I am a Southern Baptist leader – personally about as non-Catholic as a Protestant Evangelical can be.  But on this issue, I support the Archbishop’s right and responsibility to lead from his convictions.  A religious leader should practice what he preaches, allow doctrine to discipline decisions, and challenge people to conform their behavior to truth – not reinvent it to meet current cultural proclivities.


New Interpretations

Apr 13 2015

My pastor recently described how many people view the Bible today - as a self-help book filled with positive suggestions they can pick and choose from for a better life.  That’s a good summary.  More and more Christians seem to be using the Bible as a nice piece of ancient literature with many good ideas for personal improvement.  They select what they think makes sense to them, and ignore or reinterpret the rest.

Troublesome aspects of the Bible – like what it says about morality – are frequently in the “ignore or reinterpret” category.  The rationale for doing this often includes the justification that Christians have always disagreed over some aspects of biblical interpretation, and this is just the latest example.

Part of that claim is true.  Christians do disagree on some points of biblical interpretation – like whether speaking in tongues is valid, the proper form of church government, or explaining end times events.  But using these disagreements to justify reinterpreting Scripture to whatever you want it to mean ignores the substantive part of the history of biblical interpretation.  There are many issues upon which all Christians agree, and when a person or group does not believe those things, they have always been defined as cultic.

Christians have always agreed, for example, on the nature and sanctity of marriage.  That does not mean we have not violated those tenets, abused the privilege, or rebelled against the strictures of Scripture.  Believers have, for two centuries, maintained a common orthodoxy on the definition and purposes of marriage.  When we fell short of living out those beliefs, we have asked God to forgive us and moved forward – not reshaped our doctrine down to accommodate our actions.

Now, on this very important issue, some claim the Bible has been misunderstood for two centuries and needs the new interpretation they offer.  This defies logic and ignores two centuries of clear, unified biblical interpretation.  If you choose to support gay marriage, you may do so for a variety of reasons.  But please, don’t try to reinterpret the Bible to support your position.  No matter your hermeneutical gymnastics, the support just is not there.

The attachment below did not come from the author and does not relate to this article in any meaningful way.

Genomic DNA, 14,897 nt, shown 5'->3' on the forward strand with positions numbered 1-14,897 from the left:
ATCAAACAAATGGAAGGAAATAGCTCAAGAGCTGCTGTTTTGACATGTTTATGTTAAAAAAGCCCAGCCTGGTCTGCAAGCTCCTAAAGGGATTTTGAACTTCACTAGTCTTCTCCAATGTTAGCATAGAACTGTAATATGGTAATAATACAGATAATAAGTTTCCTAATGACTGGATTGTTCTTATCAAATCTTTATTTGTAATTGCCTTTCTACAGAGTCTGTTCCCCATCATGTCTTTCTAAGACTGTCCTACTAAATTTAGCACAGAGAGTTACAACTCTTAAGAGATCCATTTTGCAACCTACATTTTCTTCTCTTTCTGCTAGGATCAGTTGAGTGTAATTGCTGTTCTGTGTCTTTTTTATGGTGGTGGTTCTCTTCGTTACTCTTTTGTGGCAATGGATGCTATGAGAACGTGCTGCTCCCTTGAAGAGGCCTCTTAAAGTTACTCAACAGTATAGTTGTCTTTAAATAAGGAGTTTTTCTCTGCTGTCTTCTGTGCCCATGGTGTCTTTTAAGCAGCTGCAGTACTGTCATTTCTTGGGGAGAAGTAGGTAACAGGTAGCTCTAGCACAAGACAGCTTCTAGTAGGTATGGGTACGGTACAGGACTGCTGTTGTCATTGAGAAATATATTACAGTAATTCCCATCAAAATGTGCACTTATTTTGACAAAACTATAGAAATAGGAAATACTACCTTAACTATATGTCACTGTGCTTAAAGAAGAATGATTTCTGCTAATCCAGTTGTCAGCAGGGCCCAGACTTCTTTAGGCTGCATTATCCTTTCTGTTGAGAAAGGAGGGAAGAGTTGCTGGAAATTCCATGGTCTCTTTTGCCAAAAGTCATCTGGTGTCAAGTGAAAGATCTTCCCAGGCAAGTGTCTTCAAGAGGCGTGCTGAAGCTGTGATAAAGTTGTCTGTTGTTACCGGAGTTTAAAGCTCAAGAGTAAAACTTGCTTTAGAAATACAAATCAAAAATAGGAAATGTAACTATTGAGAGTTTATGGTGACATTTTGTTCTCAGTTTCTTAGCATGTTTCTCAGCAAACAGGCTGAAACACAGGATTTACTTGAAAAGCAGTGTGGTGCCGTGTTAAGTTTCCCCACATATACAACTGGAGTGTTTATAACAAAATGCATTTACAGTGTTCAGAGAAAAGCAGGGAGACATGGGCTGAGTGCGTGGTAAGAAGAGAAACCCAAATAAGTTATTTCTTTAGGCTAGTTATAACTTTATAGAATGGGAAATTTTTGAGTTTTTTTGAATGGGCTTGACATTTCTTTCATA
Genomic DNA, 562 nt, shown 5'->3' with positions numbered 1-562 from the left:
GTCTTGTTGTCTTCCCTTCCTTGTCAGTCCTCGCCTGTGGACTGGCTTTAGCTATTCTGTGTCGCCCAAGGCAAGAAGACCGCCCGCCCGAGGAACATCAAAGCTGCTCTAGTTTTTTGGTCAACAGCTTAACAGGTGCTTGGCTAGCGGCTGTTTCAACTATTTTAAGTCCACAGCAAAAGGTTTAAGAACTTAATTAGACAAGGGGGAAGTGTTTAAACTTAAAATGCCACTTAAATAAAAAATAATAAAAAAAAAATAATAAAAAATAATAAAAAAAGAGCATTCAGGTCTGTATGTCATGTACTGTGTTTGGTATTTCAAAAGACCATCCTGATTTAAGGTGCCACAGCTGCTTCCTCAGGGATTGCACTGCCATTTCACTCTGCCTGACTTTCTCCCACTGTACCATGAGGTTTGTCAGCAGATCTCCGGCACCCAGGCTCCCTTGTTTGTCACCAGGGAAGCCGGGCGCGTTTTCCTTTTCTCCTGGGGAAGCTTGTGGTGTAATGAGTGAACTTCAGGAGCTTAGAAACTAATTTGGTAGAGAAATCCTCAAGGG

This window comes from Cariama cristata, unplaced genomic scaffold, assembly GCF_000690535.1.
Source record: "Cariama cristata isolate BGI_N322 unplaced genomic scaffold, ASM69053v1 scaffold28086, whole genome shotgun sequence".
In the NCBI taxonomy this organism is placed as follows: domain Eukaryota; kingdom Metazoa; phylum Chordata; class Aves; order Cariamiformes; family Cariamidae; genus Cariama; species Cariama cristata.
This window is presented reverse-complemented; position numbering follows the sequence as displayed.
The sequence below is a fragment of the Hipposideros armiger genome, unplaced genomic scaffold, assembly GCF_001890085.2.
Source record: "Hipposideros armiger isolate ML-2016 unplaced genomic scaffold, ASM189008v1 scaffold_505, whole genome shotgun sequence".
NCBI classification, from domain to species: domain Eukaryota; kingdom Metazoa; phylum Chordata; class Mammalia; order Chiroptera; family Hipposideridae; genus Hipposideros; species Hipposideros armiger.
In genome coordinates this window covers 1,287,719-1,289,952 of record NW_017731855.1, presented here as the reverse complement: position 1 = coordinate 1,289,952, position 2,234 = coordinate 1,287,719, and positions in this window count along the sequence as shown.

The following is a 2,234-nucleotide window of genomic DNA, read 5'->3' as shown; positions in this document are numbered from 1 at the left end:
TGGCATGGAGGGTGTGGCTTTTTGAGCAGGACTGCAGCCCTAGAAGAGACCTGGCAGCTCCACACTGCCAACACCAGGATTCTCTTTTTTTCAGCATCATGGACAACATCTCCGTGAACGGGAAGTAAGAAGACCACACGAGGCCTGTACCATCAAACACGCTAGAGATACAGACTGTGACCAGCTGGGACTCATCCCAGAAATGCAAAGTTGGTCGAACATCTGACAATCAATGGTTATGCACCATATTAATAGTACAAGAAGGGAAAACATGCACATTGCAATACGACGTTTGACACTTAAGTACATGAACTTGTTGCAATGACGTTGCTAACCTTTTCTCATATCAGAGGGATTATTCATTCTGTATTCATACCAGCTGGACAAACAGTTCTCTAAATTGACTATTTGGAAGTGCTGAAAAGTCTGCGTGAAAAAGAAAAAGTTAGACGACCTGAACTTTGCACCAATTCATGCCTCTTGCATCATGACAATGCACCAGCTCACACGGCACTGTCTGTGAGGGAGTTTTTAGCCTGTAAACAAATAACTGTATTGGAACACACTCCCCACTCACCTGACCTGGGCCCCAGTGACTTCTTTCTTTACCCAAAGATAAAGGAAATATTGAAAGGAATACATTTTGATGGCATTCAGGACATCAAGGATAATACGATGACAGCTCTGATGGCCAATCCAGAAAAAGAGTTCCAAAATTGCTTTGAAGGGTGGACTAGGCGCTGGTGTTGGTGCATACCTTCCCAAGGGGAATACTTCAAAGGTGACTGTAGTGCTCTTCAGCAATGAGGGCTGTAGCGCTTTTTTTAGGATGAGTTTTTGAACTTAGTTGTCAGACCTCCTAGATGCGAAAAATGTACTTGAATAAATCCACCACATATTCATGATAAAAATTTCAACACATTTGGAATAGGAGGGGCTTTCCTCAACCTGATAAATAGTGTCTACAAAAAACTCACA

Trying to Keep Up

Apr 06 2015

            The San Francisco Chronicle recently reported that Apple has required the contractors building their new campus to fire any convicted felons from their construction crews.  These are not workers with access to proprietary information about Apple products.  They are firing guys who haul concrete and install wiring.

            The absurdity of this puzzles me.  Tim Cook, Apple CEO, took a high-profile position in the recent dust-up in Indiana about the law giving business owners the right to decide who they serve.  Now, he wants the privilege of deciding who another company allows to work on his building – even though felons who have served their time are legally permitted to be employed as building tradesmen.  So, in one case, a business cannot decide who to serve but in the other case one business can tell another business who they can employ.  Wow!  This gets confusing.

            If you deny service to someone because of your moral convictions (costing your company business), that’s not acceptable.  But if you deny employment to someone in a different company, because of your moral convictions (protecting your company’s interests), that’s acceptable.  In summary, the gay guy gets his wedding cake but the reformed drug dealer loses his job.

            Keeping up with what is morally and legally permissible these days is challenging.  These decisions are predicated on ever-morphing standards grounded in relativistic thinking, defending self-interest to the detriment of the greater good.  It’s hard to remember what group or cause is in vogue – whose self-interest gets protected - in any given situation.

            So, what comes next?  Probably an outcry demanding a larger allocation of governmental resources to serve the unemployed!  I guess that makes more sense than letting legally employed workers keep their jobs in the first place.